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Over 200 midwifery trainers to benefit from UNFPA and Burnet Institute virtual course to strengthen curriculum development

Over 200 midwifery trainers from Asia Pacific region benefited from UNFPA and Burnet Institute series of virtual trainings that begun on February 18 to strengthen midwifery training curriculums.

Participants are required to attend three more courses scheduled for February 25, March 11 and March 18 and make final submission of their assignments -- certificates will be awarded after successful completion of the course.

Ten midwifery trainers from Timor-Leste, were among other trainers from Cambodia, Philipines, Indonesia, Myanmar, Bangladesh, Sri Lanka and Bhutan who participated in the inaugural course.

According to the State of the 2020 World’s Midwifery report, well-trained midwives can prevent approximately two thirds of all maternal and newborn deaths.

 “The training in partnership with UNFPA will help strengthen the capacity of midwives and improve midwifery training curriculum in the region. The training will focus on midwifery education, regulation and also provide support to midwifery associations through advocacy and for recognition,” said Rachel Smith, a training facilitator from Burnet Institute, Australia.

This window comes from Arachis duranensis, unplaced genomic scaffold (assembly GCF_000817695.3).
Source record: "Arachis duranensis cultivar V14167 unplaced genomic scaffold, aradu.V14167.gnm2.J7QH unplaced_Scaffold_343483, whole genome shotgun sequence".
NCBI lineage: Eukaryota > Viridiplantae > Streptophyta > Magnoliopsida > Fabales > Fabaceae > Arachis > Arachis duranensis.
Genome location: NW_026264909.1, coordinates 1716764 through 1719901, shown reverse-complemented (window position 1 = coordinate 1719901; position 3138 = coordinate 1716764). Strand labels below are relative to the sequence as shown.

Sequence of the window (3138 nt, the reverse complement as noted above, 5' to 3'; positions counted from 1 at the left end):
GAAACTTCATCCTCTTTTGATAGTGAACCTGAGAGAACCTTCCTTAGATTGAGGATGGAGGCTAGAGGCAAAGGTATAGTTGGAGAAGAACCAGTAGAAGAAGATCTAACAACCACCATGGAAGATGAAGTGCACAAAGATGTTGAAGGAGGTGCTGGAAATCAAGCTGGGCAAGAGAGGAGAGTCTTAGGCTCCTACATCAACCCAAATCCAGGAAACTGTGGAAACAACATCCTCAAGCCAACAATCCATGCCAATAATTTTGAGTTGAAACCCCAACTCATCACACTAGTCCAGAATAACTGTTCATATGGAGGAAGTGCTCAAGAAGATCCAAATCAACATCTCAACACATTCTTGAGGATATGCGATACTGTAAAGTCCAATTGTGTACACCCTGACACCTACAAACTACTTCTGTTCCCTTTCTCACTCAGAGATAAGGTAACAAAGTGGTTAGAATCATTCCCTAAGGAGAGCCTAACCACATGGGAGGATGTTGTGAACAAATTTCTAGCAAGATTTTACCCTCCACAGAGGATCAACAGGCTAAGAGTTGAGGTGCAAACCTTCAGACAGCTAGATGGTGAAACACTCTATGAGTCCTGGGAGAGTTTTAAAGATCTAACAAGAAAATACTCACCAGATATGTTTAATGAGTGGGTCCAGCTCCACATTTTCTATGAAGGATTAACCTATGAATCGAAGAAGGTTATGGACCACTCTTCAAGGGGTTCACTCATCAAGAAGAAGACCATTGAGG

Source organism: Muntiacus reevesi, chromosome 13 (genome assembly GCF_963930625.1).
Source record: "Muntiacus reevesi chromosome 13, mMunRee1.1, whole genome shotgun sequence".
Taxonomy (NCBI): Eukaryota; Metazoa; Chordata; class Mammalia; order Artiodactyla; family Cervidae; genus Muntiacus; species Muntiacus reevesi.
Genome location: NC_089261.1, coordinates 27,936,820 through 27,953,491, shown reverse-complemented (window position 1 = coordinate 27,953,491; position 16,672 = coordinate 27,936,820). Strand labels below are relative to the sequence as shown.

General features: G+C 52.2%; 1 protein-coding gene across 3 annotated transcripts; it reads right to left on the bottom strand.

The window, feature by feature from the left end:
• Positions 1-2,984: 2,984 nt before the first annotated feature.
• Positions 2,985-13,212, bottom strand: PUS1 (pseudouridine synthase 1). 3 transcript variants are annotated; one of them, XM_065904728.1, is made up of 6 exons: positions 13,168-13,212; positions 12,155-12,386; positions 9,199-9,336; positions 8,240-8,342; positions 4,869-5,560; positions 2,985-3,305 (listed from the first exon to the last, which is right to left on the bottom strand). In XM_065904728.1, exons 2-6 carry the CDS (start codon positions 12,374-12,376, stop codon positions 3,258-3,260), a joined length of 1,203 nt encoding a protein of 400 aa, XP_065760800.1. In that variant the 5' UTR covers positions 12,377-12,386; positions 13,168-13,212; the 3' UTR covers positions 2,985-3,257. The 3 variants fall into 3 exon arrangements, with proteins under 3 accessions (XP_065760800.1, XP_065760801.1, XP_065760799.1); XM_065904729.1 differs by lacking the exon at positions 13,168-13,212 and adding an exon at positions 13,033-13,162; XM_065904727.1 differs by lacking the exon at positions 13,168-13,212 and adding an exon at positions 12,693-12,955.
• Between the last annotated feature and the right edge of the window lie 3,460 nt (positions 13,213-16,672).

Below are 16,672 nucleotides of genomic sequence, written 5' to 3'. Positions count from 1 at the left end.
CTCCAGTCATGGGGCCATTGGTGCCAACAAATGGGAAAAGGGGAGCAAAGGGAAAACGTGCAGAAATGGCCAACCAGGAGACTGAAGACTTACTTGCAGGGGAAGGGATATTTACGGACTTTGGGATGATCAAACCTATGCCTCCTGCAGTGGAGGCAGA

UNFPA works with partners, governments and policy makers to help build competent and well-trained workforce that are well supported – especially those working in low-resource settings.

Aleinda Pinto Fernandes, a midwifery trainer from Cristal Higher Institute in Dili, Timor-Leste (Instituto Superior Cristalnoted that participating in the training will help her improve her knowledge and ability to contribute to her institution’s department of midwifery's curriculum as the school is currently preparing for accreditation from the Ministry of Education in Timor-Leste.

“I was particularly impressed by the component that addresses midwifery care based on the standards of The International Confederation of Midwives curriculum. This is a good program for midwifery educators to ensure quality of midwifery graduates in our schools,” said Sara  Xavier, a midwifery trainer at Health Science Institute, Dili – Timor-Leste (Instituto Ciências Da Saude - Ics Dili).

Isabelita Madeira Soares, a midwifery trainer with over 25 year experience in training midwives from National University of Timor-Leste (Universidade Nasional Timor-Lorosa’e) stated that she was able to learn about approaches that can improve quality of midwifery training in Timor-Leste and stressed on the need to align curriculum development with international standards while recognizing different country environments.